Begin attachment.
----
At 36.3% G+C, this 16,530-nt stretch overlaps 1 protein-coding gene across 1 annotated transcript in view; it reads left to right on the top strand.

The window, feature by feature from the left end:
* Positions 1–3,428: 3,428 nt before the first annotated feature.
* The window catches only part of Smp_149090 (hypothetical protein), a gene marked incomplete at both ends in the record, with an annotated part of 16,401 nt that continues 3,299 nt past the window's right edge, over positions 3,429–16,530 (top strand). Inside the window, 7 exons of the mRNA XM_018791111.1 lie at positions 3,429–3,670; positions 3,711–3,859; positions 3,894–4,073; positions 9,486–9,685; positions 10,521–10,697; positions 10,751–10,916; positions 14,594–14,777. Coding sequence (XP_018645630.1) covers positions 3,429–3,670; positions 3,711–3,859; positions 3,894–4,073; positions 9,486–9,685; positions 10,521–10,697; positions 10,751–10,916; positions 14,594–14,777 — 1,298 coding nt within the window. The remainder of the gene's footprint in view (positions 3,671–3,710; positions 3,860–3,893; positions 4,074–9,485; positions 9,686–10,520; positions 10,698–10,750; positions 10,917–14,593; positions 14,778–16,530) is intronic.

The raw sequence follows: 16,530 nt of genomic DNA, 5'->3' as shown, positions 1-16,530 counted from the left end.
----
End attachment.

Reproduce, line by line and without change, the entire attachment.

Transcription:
At 36.3% G+C, this 16,530-nt stretch overlaps 1 protein-coding gene across 1 annotated transcript in view; it reads left to right on the top strand.

The window, feature by feature from the left end:
* Positions 1–3,428: 3,428 nt before the first annotated feature.
* The window catches only part of Smp_149090 (hypothetical protein), a gene marked incomplete at both ends in the record, with an annotated part of 16,401 nt that continues 3,299 nt past the window's right edge, over positions 3,429–16,530 (top strand). Inside the window, 7 exons of the mRNA XM_018791111.1 lie at positions 3,429–3,670; positions 3,711–3,859; positions 3,894–4,073; positions 9,486–9,685; positions 10,521–10,697; positions 10,751–10,916; positions 14,594–14,777. Coding sequence (XP_018645630.1) covers positions 3,429–3,670; positions 3,711–3,859; positions 3,894–4,073; positions 9,486–9,685; positions 10,521–10,697; positions 10,751–10,916; positions 14,594–14,777 — 1,298 coding nt within the window. The remainder of the gene's footprint in view (positions 3,671–3,710; positions 3,860–3,893; positions 4,074–9,485; positions 9,686–10,520; positions 10,698–10,750; positions 10,917–14,593; positions 14,778–16,530) is intronic.

The raw sequence follows: 16,530 nt of genomic DNA, 5'->3' as shown, positions 1-16,530 counted from the left end.